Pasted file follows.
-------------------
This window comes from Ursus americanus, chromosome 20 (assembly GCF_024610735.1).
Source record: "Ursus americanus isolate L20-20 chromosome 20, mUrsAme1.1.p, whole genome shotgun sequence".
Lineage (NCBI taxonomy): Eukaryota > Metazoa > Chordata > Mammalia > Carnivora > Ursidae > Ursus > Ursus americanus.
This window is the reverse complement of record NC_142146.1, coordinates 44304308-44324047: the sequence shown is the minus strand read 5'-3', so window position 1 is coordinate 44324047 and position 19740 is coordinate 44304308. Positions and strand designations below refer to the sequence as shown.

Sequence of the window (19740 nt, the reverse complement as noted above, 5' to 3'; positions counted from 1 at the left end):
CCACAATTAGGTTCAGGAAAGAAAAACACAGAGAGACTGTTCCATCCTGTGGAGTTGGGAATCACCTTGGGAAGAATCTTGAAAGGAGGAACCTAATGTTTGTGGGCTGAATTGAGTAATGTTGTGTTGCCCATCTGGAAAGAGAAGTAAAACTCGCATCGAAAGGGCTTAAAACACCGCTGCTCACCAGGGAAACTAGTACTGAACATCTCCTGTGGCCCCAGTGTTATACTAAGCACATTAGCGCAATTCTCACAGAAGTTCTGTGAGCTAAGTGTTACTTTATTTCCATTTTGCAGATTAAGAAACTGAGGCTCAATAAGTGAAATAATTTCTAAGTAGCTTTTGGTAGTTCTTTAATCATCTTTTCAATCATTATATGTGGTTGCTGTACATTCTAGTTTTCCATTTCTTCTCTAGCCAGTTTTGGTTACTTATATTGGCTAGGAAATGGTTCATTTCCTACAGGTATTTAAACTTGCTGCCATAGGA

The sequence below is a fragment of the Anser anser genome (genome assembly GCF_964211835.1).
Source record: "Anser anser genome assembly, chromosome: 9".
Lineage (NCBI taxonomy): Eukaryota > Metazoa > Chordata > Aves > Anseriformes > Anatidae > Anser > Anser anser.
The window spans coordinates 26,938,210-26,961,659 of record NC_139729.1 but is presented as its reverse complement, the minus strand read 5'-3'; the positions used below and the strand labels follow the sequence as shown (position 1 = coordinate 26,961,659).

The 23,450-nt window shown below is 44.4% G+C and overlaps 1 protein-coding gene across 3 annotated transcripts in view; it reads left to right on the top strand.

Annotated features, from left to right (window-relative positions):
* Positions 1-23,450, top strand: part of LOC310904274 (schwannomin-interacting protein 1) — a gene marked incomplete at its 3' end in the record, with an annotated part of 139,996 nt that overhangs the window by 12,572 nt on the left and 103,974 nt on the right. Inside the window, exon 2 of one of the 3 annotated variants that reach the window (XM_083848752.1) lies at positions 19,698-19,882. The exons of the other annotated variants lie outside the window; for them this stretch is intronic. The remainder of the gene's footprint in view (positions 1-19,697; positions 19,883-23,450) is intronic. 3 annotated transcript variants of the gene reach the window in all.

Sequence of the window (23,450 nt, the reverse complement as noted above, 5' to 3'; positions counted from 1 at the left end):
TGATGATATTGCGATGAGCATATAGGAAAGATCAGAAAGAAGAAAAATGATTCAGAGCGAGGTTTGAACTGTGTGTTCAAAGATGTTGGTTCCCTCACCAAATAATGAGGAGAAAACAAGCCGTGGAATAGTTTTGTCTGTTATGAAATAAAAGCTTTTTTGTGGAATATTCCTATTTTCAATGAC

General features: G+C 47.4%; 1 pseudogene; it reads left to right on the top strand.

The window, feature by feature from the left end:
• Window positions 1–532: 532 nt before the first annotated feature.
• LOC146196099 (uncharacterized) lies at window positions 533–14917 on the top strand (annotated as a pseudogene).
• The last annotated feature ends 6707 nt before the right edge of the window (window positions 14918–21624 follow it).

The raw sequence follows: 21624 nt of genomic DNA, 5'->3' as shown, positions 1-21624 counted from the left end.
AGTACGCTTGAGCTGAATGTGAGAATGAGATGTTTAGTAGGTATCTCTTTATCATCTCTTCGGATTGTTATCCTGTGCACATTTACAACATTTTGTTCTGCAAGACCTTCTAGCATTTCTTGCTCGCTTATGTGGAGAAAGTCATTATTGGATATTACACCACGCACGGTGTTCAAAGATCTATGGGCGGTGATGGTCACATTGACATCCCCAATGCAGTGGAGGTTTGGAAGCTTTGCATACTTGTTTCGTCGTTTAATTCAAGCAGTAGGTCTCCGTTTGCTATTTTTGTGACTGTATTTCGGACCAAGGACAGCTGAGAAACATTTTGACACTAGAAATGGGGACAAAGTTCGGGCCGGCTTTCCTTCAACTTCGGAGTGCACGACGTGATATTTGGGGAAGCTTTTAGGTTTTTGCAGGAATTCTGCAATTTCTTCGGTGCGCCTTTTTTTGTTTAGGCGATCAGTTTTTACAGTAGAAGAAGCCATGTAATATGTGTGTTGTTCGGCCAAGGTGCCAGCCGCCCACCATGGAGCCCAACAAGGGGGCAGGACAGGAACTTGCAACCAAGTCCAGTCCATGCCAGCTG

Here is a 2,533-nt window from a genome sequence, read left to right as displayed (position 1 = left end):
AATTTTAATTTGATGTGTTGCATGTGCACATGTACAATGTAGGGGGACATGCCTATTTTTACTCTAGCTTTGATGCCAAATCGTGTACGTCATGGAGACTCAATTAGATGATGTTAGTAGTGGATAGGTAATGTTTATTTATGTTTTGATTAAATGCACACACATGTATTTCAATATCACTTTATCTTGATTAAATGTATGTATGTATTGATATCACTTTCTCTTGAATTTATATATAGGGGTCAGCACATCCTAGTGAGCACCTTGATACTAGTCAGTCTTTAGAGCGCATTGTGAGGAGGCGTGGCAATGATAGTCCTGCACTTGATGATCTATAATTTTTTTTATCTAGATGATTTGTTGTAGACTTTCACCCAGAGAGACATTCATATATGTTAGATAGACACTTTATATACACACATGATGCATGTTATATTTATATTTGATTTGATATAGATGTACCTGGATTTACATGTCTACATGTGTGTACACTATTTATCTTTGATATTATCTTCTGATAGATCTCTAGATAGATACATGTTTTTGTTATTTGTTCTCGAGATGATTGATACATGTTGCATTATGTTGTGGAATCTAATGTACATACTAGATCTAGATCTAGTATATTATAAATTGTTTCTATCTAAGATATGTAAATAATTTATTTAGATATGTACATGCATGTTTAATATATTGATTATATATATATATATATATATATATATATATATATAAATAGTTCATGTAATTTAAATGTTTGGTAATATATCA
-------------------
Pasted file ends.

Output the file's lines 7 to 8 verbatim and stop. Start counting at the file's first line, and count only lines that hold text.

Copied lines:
The sequence below is a fragment of the Anser anser genome (genome assembly GCF_964211835.1).
Source record: "Anser anser genome assembly, chromosome: 9".